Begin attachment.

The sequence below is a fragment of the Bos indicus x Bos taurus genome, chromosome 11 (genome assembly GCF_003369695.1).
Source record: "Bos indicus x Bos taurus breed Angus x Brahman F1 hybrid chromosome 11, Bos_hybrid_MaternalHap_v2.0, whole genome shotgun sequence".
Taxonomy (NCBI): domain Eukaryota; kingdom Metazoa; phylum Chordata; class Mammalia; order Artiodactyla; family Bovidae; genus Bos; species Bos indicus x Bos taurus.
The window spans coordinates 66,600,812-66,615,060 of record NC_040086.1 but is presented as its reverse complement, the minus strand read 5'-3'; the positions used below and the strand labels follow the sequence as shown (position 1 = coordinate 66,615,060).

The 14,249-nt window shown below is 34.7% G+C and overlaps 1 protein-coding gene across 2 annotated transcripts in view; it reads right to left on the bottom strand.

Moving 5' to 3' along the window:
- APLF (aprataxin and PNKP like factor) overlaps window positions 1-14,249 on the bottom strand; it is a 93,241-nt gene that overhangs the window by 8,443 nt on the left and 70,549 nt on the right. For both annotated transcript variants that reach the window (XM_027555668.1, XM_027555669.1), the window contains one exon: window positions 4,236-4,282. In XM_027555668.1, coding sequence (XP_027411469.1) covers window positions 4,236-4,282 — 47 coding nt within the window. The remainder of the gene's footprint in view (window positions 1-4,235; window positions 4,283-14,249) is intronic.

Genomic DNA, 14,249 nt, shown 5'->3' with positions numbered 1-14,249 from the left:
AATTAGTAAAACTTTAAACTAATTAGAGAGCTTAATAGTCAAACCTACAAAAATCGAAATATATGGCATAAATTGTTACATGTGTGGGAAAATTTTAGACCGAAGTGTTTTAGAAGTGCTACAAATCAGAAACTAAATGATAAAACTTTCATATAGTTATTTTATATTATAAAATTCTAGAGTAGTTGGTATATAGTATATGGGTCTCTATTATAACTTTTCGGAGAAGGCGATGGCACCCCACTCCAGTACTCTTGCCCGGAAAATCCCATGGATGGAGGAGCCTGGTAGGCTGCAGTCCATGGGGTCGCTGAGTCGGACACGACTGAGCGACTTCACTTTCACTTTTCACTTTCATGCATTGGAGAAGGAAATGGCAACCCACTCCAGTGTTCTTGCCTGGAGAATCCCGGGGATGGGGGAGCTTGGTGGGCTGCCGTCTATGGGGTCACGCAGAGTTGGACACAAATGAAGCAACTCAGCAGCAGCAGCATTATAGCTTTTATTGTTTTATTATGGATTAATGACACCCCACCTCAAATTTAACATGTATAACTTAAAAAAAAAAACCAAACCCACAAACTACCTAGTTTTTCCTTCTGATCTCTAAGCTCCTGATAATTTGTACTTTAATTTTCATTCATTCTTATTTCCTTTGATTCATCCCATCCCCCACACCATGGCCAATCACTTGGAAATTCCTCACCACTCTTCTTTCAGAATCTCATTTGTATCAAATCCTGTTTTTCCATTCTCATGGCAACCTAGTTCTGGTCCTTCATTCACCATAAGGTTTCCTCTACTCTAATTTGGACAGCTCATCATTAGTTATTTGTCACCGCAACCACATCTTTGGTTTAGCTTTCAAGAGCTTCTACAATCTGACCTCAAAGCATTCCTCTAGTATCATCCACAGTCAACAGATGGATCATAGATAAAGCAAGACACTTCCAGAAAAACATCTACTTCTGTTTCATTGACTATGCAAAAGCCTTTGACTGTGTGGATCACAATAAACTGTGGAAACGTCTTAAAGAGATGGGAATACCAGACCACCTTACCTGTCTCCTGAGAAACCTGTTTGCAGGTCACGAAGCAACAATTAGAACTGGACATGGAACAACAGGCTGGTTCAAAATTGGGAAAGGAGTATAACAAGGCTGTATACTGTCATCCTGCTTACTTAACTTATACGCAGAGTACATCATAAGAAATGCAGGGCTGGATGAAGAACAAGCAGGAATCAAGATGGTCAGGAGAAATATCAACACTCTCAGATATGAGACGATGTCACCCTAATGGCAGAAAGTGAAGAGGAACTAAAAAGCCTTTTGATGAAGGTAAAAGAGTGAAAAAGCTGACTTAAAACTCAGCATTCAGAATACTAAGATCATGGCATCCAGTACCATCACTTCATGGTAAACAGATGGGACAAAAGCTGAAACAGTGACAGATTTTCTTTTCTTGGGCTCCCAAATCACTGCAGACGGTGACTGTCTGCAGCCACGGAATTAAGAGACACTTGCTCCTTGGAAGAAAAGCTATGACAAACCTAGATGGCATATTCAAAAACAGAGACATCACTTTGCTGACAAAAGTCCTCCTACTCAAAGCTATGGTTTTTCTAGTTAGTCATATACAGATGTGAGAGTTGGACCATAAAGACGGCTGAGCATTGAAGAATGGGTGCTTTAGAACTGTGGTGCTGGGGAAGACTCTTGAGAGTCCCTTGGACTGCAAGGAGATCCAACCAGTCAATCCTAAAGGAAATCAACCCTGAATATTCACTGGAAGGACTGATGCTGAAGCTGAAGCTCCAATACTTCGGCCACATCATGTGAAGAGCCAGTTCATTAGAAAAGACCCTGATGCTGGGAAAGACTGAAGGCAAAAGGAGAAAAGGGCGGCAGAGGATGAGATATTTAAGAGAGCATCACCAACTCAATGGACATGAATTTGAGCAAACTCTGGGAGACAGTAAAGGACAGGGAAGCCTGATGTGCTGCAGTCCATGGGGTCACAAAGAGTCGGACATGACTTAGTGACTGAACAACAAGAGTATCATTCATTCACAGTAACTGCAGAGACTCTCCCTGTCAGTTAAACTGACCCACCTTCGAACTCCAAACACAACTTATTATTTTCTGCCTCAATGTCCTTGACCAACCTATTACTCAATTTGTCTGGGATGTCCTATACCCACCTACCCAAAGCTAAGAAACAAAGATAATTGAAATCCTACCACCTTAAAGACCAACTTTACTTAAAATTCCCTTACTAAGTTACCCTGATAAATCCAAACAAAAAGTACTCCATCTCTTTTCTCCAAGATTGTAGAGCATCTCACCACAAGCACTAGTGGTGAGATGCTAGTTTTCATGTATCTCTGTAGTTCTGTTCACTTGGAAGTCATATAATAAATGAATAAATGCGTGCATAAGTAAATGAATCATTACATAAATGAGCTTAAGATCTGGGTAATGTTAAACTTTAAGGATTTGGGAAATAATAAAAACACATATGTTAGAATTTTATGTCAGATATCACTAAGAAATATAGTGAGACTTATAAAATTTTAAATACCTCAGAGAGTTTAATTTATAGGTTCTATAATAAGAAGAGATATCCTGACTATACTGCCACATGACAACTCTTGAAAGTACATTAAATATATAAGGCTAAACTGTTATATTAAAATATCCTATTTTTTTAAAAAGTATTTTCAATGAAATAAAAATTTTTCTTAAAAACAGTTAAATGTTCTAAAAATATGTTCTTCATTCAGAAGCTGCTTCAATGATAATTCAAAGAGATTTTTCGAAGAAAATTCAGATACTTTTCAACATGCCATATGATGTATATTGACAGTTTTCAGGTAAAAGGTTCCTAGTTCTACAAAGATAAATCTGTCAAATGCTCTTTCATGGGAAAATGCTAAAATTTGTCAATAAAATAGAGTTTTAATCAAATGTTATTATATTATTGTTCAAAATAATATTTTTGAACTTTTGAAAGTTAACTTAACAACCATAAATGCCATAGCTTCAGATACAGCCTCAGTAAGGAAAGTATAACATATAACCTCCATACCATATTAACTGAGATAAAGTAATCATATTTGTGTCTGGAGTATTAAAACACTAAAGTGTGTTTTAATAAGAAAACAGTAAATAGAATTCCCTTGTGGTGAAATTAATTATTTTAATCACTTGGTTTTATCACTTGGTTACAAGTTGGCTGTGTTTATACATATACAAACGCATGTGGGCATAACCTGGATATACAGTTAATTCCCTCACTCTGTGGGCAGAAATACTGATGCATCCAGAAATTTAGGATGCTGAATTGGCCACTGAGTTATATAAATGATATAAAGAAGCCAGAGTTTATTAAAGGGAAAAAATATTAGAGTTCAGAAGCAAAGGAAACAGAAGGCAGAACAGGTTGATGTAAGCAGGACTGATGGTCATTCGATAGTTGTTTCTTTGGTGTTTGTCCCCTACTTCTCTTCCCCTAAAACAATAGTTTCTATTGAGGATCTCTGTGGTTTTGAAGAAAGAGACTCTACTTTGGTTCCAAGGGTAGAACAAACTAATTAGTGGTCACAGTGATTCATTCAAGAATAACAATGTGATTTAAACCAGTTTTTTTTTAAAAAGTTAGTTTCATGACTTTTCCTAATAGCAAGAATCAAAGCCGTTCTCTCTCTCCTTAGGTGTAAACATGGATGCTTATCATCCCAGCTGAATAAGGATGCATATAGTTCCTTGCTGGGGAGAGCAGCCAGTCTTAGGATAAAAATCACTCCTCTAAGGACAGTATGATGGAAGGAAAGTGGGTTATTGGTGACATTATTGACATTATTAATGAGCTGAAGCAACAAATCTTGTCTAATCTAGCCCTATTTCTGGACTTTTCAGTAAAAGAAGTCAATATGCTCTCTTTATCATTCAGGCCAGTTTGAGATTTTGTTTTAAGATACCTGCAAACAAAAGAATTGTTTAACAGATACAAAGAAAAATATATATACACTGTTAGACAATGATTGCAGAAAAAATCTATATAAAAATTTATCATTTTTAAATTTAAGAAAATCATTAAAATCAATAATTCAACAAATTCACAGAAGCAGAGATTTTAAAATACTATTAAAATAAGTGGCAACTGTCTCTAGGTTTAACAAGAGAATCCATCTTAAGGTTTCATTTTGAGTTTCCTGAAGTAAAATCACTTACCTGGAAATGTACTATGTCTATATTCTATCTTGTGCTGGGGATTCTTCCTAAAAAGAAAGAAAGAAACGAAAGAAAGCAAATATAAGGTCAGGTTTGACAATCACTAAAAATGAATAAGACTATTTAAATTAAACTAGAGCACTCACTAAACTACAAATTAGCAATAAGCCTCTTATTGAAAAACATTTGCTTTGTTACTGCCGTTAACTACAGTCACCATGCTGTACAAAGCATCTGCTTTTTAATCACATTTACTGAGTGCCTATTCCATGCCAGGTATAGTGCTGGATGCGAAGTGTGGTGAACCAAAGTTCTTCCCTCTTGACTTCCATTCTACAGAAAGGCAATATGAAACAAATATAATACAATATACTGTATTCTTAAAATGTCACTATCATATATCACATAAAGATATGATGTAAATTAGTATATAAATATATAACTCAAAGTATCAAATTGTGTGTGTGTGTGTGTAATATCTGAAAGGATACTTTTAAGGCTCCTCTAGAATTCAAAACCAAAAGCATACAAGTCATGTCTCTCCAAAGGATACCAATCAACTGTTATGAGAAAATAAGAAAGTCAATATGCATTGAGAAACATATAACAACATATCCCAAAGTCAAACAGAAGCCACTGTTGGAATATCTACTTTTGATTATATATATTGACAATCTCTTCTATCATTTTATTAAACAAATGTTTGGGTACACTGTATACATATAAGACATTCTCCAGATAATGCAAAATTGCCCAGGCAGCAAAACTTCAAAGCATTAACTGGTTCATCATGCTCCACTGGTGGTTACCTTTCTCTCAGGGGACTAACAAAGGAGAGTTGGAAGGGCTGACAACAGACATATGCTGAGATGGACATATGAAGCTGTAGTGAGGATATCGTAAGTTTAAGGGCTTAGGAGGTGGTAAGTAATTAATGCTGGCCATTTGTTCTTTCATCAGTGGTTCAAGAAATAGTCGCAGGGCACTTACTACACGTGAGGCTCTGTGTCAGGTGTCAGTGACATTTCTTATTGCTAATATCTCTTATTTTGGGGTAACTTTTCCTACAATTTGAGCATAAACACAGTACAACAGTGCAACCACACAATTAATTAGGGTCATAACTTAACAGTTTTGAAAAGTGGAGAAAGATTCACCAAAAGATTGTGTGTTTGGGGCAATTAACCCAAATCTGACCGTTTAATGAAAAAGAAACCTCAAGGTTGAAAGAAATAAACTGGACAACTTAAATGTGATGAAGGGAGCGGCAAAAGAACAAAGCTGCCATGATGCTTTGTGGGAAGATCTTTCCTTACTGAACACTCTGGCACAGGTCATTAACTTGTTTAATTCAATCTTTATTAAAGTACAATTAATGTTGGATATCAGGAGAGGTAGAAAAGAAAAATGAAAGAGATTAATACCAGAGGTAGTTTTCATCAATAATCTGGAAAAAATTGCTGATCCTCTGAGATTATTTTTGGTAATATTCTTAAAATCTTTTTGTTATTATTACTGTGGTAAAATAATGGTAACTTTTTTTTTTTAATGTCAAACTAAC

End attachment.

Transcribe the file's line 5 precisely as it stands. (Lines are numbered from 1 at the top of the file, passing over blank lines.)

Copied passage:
The 14,249-nt window shown below is 34.7% G+C and overlaps 1 protein-coding gene across 2 annotated transcripts in view; it reads right to left on the bottom strand.